I’m at work at that time of night when crickets serenade and the sky changes from midnight blue to an endless deep pierced by stars. A noise complaint takes me from the silent lobby to the third floor, this same old she’s noisy-down-below and he’s noisy-above-my-head routine. Thin walls make for restless sleepers.
As I approach the offending apartment I’m caught by heaven. The tones from the piano start behind the door and embrace me. I can feel satin shoes on my feet, ribbons tight around my ankles and I’m dream-dancing.
I am twirling, en pointe, reaching into an arabesque. A memory fragment reached towards my fingers and touches them, taking me into the abandoned house that my brother and I walked into as children. It was across the dusty road, in between sales and open to wanderers and curious children.
Shafts of light filled the room, and I spin around the concrete floor, hoping for ballet lessons and a tutu. But most of all, I wanted those pink, satin shoes.
I’m back in the hall and the door between me and heaven’s song is heavy.
“I’m sorry ma’am. Your music is lovely but your neighbor can’t sleep. Can you lower the volume?”
She turns her gaze upward and I lift my eyes to the same spot on the ceiling. The one where you know the neighbor couldn’t feel the genius coming through; the presence of angels and that part of the song that makes an unbeliever doubt their unbelief.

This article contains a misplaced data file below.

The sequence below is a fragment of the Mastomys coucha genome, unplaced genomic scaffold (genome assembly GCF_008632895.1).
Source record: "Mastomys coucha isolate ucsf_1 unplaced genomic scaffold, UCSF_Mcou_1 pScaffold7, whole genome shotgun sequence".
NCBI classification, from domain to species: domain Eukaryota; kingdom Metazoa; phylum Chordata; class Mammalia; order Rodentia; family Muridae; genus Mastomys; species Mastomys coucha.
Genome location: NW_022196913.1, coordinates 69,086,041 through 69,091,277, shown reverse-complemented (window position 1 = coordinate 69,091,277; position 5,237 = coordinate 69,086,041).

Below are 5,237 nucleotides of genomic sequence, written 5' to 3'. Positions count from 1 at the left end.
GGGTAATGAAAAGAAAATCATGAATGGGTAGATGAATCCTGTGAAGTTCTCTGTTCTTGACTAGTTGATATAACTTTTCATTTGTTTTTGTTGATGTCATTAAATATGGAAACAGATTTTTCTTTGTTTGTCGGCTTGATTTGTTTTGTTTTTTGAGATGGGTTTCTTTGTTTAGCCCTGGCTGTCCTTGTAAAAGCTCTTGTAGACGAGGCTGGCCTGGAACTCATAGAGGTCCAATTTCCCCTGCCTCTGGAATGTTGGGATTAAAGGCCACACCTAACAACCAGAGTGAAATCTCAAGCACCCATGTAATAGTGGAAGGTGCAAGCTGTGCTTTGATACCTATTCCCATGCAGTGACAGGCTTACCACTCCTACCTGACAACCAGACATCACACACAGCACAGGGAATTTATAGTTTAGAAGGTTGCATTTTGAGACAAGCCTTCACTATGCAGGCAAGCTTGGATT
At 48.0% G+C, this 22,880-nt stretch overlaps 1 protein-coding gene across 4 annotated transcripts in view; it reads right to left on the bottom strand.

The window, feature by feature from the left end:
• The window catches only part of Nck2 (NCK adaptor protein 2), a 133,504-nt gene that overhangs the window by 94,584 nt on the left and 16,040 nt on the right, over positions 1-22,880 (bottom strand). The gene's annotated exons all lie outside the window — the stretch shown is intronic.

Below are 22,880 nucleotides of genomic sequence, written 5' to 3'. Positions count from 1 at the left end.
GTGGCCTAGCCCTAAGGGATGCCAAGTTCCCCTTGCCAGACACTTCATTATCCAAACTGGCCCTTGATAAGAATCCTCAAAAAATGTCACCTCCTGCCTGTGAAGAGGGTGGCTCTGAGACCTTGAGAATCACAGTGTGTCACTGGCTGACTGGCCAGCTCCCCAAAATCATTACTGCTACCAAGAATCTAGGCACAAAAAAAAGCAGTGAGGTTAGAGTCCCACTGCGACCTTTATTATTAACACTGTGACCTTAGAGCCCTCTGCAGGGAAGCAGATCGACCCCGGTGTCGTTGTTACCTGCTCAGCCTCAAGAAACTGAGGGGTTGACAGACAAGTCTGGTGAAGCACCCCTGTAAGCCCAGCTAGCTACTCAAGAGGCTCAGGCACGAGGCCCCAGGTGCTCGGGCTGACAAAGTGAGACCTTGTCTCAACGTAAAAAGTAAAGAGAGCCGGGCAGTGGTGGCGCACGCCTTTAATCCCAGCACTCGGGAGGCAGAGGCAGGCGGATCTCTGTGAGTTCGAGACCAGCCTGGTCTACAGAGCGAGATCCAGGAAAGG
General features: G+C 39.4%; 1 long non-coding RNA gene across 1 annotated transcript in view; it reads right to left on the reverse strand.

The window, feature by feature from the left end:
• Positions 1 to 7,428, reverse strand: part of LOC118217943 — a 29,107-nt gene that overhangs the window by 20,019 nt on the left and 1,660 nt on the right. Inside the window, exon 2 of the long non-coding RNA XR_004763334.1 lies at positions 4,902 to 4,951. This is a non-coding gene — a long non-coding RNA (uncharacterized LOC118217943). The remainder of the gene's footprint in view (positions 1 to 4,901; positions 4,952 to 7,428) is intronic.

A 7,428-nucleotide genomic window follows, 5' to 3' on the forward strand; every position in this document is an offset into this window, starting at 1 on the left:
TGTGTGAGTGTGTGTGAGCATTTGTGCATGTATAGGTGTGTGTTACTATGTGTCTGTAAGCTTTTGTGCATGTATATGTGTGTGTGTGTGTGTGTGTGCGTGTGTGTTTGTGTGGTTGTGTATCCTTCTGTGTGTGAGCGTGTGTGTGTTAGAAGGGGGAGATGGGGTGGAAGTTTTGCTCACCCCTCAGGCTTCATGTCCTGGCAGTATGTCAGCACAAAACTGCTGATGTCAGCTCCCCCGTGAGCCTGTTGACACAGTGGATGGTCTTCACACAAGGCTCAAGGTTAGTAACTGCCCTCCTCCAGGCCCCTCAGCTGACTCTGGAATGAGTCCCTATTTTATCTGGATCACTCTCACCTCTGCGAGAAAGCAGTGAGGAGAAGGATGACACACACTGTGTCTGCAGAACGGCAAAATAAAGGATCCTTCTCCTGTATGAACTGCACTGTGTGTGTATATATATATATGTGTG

I’m back in third grade, standing at the barre for my first day of ballet, wearing my black leotard and pink tights. My mom signed me up for lessons despite the pinch in the checkbook and car trips all the way into town.
The stuff of sacrifice makes for a fruitful vine.
When I dream of heaven, I am always dancing. Dancing for the One who knows that words aren’t always enough, the One who has given me many ways to find joy and express my heart – none stand up to dance.
It is my flying dream.
I felt like a trader when I asked her to turn the piano music down. I knew that, for her, down meant silence for failing ears.
I continued my dance through high school and a few years of college. I knew that with flat feet and small-town-training a career it would never be. But I got to stand, dance, in those shoes.
A dream is not just an ambition. It’s an old ladies evening song. It is a child’s ballet shoes, and grace poured down from heaven. Dance, sing, and take no offense when someone is playing their heaven song.
Auditions are held on earth every day, for your flying dream.
Do you have any stories to tell of your own dream? Realized, unrealized? Tell us in the comments.